Timer not invalidating

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Opaque, true); And the entry point to this program is like so: static void Main() I have my onpaint function call Invalidate at the very end like so: protected override void On Paint(System. I'm soooo close to the solution that I can almost taste it, but I'm stuck. Invoke", but they were not clear on how it would apply to my particular situation...) Thanks in Advance, -alex- Hi, I have a simple form that handles all its paint functionality like so: this. Seems to me you've got a pretty classic infinite loop there. Of course, if your timer code has to interact with the window, you will wind up having to use Invoke or Begin Invoke, which introduces a dependency on the message queue again. IMHO, however, you should rethink the wisdom of calling Invalidate from within your On Paint handler. Generally speaking, you should only ever call Invalidate when there has actually been some change in the data being drawn.

Paint Event Args e) The problem is that I want to setup a System. In my own ignorance, I thought that when you create a timer it creates a new thread, independent of the message loop of the application, but apparently not. Invoke somewhere, and/or possibly modifying Main so that when i create a Timer it can operate independently of the On Paint loop. (I've looked at various topics in google, and they too point to "Control. Opaque, true); And the entry point to this program is like so: static void Main() I have my onpaint function call Invalidate at the very end like so: protected override void On Paint(System. I'm soooo close to the solution that I can almost taste it, but I'm stuck. Invoke", but they were not clear on how it would apply to my particular situation...) Thanks in Advance, -alex- Let me make sure I understand what you are saying: In your overridden "On Paint" handler, which is called in response to a paint event, which occurs any time an area of the control (form) is invalidated, you invalidate the entire control (form)? In my own ignorance, I thought that when you create a timer it creates a new thread, independent of the message loop of the application, but apparently not. If you want a timer that operates independently of the message queue, you should probably use something like Threading. That will use a different thread to handle the timer.

For example, my On Paint function is currently doing way too much work: For instance, the game lags significantly when a monster is performing a "Shortest Path Algorithm" call on a target that is very far away, and it's because that function call is inside On Paint. -alex- On Nov 27, pm, "Peter Duniho" In your overridden "On Paint" handler, which is called in response to a paint event, which occurs any time an area of the control (form) is invalidated, you invalidate the entire control (form)? Of course, if your timer code has to interact with the window, you will wind up having to use Invoke or Begin Invoke, which introduces a dependency on the message queue again. IMHO, however, you should rethink the wisdom of calling Invalidate from within your On Paint handler. Generally speaking, you should only ever call Invalidate when there has actually been some change in the data being drawn.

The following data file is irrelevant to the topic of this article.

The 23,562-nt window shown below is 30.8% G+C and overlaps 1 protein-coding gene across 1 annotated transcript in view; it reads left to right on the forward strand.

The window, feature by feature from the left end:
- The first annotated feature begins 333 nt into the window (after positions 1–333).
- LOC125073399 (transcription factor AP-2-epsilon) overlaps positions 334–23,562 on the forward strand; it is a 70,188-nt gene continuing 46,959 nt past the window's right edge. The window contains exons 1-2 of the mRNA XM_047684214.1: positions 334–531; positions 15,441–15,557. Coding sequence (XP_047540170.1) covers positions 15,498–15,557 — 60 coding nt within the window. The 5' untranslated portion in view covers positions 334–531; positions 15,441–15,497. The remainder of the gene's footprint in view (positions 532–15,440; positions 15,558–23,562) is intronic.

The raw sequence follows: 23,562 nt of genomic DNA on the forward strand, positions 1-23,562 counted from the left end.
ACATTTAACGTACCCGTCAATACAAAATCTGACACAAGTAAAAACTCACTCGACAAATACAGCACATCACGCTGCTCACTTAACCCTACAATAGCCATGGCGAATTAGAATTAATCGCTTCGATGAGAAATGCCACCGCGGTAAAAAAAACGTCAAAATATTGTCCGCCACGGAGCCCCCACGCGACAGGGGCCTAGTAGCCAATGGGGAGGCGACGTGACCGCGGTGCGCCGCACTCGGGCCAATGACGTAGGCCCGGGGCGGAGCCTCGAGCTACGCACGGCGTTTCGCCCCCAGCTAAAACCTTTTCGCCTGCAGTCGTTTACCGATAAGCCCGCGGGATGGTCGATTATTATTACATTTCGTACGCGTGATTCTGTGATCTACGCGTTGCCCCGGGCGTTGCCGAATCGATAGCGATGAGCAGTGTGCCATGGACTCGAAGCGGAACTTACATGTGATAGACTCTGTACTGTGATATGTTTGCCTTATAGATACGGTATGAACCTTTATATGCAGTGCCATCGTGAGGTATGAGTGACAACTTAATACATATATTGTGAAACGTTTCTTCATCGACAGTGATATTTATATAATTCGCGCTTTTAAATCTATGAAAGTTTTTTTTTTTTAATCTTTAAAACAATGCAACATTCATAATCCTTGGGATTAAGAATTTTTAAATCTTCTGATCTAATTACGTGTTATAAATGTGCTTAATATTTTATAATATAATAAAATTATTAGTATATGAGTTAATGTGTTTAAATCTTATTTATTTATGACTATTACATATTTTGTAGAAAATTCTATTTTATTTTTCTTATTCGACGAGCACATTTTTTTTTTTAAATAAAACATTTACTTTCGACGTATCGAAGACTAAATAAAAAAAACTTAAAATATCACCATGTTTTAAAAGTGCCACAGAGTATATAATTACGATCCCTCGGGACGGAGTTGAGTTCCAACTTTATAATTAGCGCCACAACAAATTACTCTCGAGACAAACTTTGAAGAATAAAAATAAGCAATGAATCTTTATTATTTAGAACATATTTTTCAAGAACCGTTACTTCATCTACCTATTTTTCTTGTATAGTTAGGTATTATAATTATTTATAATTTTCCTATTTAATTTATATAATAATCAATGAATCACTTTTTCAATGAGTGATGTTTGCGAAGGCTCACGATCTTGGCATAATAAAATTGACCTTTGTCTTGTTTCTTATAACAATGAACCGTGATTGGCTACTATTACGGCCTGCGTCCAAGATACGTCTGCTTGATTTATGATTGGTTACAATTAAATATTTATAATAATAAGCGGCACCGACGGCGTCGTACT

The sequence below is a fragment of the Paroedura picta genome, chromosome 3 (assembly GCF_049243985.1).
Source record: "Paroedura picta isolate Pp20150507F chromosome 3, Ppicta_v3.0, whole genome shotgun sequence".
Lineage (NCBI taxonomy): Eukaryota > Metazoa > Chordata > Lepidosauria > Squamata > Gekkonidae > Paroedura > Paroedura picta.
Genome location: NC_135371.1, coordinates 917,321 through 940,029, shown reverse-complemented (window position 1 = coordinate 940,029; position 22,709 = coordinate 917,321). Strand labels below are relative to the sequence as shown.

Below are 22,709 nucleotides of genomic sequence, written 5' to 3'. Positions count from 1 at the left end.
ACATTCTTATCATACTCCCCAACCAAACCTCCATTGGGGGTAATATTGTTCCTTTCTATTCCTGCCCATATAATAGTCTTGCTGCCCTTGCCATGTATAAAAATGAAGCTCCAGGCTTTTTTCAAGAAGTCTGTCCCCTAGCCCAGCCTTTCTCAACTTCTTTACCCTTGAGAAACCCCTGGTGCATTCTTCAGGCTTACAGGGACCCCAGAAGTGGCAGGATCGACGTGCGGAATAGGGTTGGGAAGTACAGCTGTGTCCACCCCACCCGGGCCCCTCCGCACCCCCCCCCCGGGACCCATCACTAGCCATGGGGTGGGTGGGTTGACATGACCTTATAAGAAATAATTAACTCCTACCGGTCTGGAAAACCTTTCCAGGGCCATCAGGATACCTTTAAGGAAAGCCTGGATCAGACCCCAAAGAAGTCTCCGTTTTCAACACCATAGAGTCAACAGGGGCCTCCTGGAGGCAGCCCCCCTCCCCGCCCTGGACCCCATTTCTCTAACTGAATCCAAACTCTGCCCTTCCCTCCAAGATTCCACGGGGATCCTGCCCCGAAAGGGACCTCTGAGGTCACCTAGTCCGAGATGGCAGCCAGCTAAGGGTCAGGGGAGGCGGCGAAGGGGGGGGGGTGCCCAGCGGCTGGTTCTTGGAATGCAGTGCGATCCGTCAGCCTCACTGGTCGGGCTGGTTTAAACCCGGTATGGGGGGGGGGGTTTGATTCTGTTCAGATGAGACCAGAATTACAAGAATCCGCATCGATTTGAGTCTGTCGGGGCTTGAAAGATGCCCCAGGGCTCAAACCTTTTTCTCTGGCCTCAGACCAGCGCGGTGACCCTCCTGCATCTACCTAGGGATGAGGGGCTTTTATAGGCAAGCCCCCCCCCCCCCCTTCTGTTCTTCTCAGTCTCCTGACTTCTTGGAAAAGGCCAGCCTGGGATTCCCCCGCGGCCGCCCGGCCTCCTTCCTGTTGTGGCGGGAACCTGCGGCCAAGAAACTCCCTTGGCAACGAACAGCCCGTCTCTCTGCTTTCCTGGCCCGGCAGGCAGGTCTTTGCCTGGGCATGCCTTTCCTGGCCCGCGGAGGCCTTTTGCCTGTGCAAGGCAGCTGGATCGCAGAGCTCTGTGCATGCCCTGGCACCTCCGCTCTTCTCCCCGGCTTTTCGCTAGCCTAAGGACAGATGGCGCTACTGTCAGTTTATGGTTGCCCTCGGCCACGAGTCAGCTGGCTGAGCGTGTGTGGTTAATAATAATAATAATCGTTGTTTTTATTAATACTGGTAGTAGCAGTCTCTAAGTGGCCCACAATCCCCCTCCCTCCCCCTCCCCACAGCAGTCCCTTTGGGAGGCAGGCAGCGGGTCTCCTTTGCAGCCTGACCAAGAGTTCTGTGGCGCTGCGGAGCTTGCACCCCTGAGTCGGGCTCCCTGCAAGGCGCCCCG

Seems to me you've got a pretty classic infinite loop there. It makes no sense to call Invalidate when what you've just done is to have redrawn the control.

It is theoretically possible to inspect the clipping area in the On Paint method, and not draw stuff that's entirely outside the clipped area.

But the biggest gains comes simply from the clipping itself; unless you have very simple, fast ways to avoid drawing altogether, it's faster to just run through all of the drawing code normally, and let Windows save you the time of actually drawing anything when it's outside the clipped area).

You may or may not need to introduce a new thread into your program. However, personally I would first attempt to solve your problem simply by removing the Invalidate from the On Paint handler. There are so many topics on the "ultimate c# game loop", but "they" say the easiest way to have a high frame rate game is to call Invalidate at the end of On Paint (for instance, but you are right; I'm flooding the message cue with On Paint which is why my poor timer never gets the message.

Going through User (the window message pump) and GDI (the invalidation/redraw paradigm) is overhead that isn't acceptable when frame rate needs to be maximized.You wouldn't waste time invalidating and waiting for a WM_PAINT message (which is what underlies the . In this case, often only small areas of the screen are actually going to change at any given time.Even if you have (for example) a grid playfield in which every other square contains an animated icon, a) only half the window actually needs to be redrawn, and b) it's unlikely you actually have icon animations rendered at as high a frame rate as is typically possible (for example, animations may be stored at 15 or 30 frames per second, while the actual possible frame rate might be over 100 fps, especially for 2D stuff..means most of the time, even the animated parts of your screen aren't changing from one frame to the next).In addition, for many games the worst thing you can do with respect to frame rate is to invalidate the entire window.Doing so (or the equivalent) makes a lot of sense for 3D games where the camera is always in motion, because the entire view is going to have to be redrawn every frame anyway. But if you don't have a 3D game, you're dealing with some sort of 2D sprite-like graphics, most likely.

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